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Labatt goes on offence to win over hockey fans

NHL players are already being integrated into the Budweiser Red Light campaign.

Labatt does not have the NHL, but it is attempting to own hockey in Canadians' minds.

Two years ago, Labatt Brewing Co. Ltd. lost the biggest sports sponsorship in Canada – the National Hockey League – to its rival. Ever since, it has bet that the next best thing in its sports marketing strategy might be even better.

That plan took another step forward on Wednesday with the announcement of a marketing partnership deal between Labatt's Budweiser brand and the NHL Players' Association. Even before the announcement, the deal was already in play this past weekend, when a new Budweiser ad made its debut on CBC's Hockey Night in Canada during the game between Los Angeles and Chicago. The emotional spot features the parents of L.A. Kings player Drew Doughty talking about their pride in their son.

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Molson Coors Brewing Co. signed on as the official beer sponsor of the NHL in North America last year, in a seven-year $375-million deal, after a legal battle that saw Labatt unsuccessfully attempt to hold on to its sponsorship.

Since the end of Labatt's NHL sponsorship contract in 2011, the brewer has been fighting to keep its ties to hockey in its marketing plans. In the 2012 Super Bowl broadcast, Budweiser released an ad showing how it had organized a surprise for a recreational hockey team, with an unexpected crowd of 500 fans streaming into a local rink along with announcers, a jumbotron and all the trappings of a pro game. It leapt to more than four million views online as well. Then this year, also during the Super Bowl, Budweiser introduced its Red Lights campaign, selling goal lights to fans that could be programmed to go off when their favourite teams score goals. And in January, Labatt announced a multiyear sponsorship deal with Hockey Night in Canada. Its ads have been highly visible during CBC's hockey broadcasts ever since.

"When you're given these situations, it forces you to be very creative," said Jonathan Ritter, manager of media, sports and entertainment with Labatt. "… Our approach is really about celebrating hockey."

It is also part of a shifting business strategy for the NHL Players' Association. Since Donald Fehr took over leadership of the group in 2010, the NHLPA has been courting more marketing partners.

Last year, it partnered with BlackBerry to promote its PlayBook tablets: As part of the deal, five NHL players used the devices to record behind-the-scenes footage of their daily lives. More than two million people viewed content from the campaign, according to the association.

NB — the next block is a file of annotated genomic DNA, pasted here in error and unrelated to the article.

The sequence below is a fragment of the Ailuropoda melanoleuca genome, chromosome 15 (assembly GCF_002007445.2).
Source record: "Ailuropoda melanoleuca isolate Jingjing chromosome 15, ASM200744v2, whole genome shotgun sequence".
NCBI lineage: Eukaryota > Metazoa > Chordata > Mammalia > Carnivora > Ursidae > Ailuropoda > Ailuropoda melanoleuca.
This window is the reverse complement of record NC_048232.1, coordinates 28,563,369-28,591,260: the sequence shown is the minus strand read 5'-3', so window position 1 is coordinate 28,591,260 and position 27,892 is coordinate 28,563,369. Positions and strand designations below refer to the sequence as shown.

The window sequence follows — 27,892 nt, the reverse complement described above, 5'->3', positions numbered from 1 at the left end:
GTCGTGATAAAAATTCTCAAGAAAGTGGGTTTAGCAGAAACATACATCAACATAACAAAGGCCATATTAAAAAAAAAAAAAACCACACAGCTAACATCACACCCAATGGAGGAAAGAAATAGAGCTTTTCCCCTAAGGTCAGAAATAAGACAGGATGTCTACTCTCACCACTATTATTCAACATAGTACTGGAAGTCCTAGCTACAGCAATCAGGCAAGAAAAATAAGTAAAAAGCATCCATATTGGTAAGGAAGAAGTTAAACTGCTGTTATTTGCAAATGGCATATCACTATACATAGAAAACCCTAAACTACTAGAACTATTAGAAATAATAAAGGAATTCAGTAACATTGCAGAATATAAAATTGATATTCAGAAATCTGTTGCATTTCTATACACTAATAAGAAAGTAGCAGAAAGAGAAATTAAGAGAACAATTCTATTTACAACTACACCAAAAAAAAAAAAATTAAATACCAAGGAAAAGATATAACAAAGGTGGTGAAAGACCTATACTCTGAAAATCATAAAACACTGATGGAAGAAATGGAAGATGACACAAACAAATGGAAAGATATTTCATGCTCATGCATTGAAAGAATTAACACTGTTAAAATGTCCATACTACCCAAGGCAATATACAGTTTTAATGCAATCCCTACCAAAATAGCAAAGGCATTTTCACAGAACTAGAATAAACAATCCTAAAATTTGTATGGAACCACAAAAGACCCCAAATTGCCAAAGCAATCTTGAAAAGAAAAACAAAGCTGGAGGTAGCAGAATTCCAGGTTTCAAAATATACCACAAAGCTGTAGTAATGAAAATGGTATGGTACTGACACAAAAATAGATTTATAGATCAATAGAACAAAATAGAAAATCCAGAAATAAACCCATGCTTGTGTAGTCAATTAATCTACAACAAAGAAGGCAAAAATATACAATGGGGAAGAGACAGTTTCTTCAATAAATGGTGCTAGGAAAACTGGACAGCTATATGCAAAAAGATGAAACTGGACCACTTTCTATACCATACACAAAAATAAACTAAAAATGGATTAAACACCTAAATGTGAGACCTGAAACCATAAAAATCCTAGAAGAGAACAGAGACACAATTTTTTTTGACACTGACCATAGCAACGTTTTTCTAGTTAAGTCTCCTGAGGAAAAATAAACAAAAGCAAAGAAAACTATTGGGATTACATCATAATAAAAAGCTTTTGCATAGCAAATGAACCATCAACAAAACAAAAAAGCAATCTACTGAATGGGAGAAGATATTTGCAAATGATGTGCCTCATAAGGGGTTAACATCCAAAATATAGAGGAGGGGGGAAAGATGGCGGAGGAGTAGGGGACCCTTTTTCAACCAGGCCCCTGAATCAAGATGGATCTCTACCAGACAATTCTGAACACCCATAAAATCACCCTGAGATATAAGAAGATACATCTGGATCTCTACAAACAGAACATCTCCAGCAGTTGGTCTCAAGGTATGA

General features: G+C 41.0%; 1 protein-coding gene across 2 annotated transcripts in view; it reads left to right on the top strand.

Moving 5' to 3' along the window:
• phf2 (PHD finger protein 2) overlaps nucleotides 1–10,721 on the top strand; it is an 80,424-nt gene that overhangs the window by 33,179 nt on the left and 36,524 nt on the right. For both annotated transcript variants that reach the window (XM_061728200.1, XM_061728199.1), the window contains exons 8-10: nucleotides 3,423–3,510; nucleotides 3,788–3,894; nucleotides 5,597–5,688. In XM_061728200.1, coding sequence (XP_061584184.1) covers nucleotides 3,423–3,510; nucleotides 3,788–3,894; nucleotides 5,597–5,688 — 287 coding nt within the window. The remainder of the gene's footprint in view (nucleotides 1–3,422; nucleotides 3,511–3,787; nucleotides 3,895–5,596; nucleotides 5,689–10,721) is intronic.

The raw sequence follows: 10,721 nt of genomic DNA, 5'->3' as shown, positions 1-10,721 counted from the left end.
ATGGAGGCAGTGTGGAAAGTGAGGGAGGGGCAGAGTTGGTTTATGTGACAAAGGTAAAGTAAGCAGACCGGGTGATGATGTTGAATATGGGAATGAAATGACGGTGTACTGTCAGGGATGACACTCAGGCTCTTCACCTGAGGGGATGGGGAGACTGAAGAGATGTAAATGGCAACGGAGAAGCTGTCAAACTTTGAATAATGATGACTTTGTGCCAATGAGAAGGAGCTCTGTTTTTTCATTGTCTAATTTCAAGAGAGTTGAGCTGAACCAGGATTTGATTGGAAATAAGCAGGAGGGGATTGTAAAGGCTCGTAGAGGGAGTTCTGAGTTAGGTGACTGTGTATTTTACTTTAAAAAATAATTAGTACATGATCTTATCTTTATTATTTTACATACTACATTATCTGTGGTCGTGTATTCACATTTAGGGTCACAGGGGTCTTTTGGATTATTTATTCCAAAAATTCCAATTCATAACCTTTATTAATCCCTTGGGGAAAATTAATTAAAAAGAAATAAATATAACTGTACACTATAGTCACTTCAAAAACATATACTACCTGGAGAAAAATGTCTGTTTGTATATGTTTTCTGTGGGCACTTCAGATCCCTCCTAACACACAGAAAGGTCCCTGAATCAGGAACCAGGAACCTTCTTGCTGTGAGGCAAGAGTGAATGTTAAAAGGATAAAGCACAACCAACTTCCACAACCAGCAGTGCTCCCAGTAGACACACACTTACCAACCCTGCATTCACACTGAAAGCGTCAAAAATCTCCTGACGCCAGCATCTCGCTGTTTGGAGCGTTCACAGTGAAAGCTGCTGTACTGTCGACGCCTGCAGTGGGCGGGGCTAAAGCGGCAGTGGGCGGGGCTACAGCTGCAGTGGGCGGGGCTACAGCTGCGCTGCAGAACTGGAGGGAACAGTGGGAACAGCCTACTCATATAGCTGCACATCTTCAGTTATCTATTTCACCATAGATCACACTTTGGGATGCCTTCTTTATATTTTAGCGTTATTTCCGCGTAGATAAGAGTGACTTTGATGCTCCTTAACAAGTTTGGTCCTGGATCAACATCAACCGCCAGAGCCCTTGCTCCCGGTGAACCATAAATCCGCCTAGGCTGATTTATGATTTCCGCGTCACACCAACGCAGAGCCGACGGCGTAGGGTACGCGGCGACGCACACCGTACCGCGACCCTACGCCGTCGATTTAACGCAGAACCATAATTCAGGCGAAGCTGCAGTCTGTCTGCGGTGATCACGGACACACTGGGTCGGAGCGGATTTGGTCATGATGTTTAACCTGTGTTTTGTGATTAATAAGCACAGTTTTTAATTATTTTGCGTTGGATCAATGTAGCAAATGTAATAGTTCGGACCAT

In 2010, the NHLPA also struck a deal with Allstate Insurance Co. of Canada, to sponsor a mentorship program with NHL players and young hockey players.

"We're slowly building our portfolio," said Colin Campbell, director of corporate partnerships with the NHLPA, adding that there are more announcements of marketing partnerships to come. "… We're just at the beginning of this process."

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While some brands choose to sponsor individual players, that kind of celebrity sponsorship is not the only way marketers can take advantage of a connection with players, Mr. Campbell said. He noted that, unlike the type of high-profile deal that ties Gatorade with Sidney Crosby for example, "there is some cost efficiency" to a deal encompassing the roughly 750 players in the NHLPA.

In addition to the Budweiser ad that aired on Saturday, players are already being integrated into the Red Light campaign. Players such as Mike Cammalleri of the Calgary Flames have already made surprise appearances at fans' doors to deliver their lights. There will be more surprise visits in the coming days, Labatt's Mr. Ritter said. In future, the brand could do other promotions such as hosting a viewing party with players and select fans, he said.

The marketing drive is important because hockey is a major volume driver of beer consumption in Canada – especially during playoff time. The power of this kind of deal is accentuated in the shadow of the lockout that shortened this season.

"Hockey fans who love hockey are feeling a bit disenfranchised," said Franke Rodriguez, president of Anomaly Canada, Budweiser's advertising agency that came up with the Flash Fans and Red Light campaigns. "It's becoming more of a business. … If we can position Budweiser with the spirit of hockey, not the business of hockey, then we win."

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